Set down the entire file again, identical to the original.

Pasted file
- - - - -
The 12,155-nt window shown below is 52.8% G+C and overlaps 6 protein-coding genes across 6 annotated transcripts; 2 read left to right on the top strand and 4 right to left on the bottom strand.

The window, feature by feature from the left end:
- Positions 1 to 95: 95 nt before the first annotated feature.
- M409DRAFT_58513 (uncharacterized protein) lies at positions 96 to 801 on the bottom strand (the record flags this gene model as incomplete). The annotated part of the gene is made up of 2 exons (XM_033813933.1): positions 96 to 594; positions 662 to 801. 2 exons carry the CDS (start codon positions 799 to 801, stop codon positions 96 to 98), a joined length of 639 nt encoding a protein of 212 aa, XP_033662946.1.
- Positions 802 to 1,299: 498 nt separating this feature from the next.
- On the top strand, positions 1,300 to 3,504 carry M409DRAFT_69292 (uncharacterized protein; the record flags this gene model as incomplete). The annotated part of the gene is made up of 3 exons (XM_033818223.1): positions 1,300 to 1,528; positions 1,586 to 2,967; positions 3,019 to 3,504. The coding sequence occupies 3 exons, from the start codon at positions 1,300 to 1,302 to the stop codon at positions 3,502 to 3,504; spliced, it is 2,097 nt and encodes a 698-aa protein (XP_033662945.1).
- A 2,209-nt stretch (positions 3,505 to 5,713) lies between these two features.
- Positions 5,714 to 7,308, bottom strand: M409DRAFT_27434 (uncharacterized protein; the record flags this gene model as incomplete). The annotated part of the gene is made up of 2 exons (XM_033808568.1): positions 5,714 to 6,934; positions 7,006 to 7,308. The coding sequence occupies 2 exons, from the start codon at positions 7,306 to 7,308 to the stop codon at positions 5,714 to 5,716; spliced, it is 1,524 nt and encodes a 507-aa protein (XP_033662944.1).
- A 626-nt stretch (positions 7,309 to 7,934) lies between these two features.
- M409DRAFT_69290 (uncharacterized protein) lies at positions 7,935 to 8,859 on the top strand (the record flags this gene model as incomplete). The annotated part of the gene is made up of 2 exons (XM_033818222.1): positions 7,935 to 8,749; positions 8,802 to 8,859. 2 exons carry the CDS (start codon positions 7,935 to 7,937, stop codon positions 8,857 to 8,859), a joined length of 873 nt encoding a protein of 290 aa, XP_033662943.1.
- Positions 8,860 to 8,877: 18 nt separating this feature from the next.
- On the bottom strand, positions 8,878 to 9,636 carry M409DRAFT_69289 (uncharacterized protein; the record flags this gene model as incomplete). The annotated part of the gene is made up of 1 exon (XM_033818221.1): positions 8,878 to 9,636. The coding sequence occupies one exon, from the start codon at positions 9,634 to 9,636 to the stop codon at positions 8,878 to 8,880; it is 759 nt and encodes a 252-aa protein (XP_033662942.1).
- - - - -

The 12,155-nt window shown below is 52.8% G+C and overlaps 6 protein-coding genes across 6 annotated transcripts; 2 read left to right on the top strand and 4 right to left on the bottom strand.

The window, feature by feature from the left end:
- Positions 1 to 95: 95 nt before the first annotated feature.
- M409DRAFT_58513 (uncharacterized protein) lies at positions 96 to 801 on the bottom strand (the record flags this gene model as incomplete). The annotated part of the gene is made up of 2 exons (XM_033813933.1): positions 96 to 594; positions 662 to 801. 2 exons carry the CDS (start codon positions 799 to 801, stop codon positions 96 to 98), a joined length of 639 nt encoding a protein of 212 aa, XP_033662946.1.
- Positions 802 to 1,299: 498 nt separating this feature from the next.
- On the top strand, positions 1,300 to 3,504 carry M409DRAFT_69292 (uncharacterized protein; the record flags this gene model as incomplete). The annotated part of the gene is made up of 3 exons (XM_033818223.1): positions 1,300 to 1,528; positions 1,586 to 2,967; positions 3,019 to 3,504. The coding sequence occupies 3 exons, from the start codon at positions 1,300 to 1,302 to the stop codon at positions 3,502 to 3,504; spliced, it is 2,097 nt and encodes a 698-aa protein (XP_033662945.1).
- A 2,209-nt stretch (positions 3,505 to 5,713) lies between these two features.
- Positions 5,714 to 7,308, bottom strand: M409DRAFT_27434 (uncharacterized protein; the record flags this gene model as incomplete). The annotated part of the gene is made up of 2 exons (XM_033808568.1): positions 5,714 to 6,934; positions 7,006 to 7,308. The coding sequence occupies 2 exons, from the start codon at positions 7,306 to 7,308 to the stop codon at positions 5,714 to 5,716; spliced, it is 1,524 nt and encodes a 507-aa protein (XP_033662944.1).
- A 626-nt stretch (positions 7,309 to 7,934) lies between these two features.
- M409DRAFT_69290 (uncharacterized protein) lies at positions 7,935 to 8,859 on the top strand (the record flags this gene model as incomplete). The annotated part of the gene is made up of 2 exons (XM_033818222.1): positions 7,935 to 8,749; positions 8,802 to 8,859. 2 exons carry the CDS (start codon positions 7,935 to 7,937, stop codon positions 8,857 to 8,859), a joined length of 873 nt encoding a protein of 290 aa, XP_033662943.1.
- Positions 8,860 to 8,877: 18 nt separating this feature from the next.
- On the bottom strand, positions 8,878 to 9,636 carry M409DRAFT_69289 (uncharacterized protein; the record flags this gene model as incomplete). The annotated part of the gene is made up of 1 exon (XM_033818221.1): positions 8,878 to 9,636. The coding sequence occupies one exon, from the start codon at positions 9,634 to 9,636 to the stop codon at positions 8,878 to 8,880; it is 759 nt and encodes a 252-aa protein (XP_033662942.1).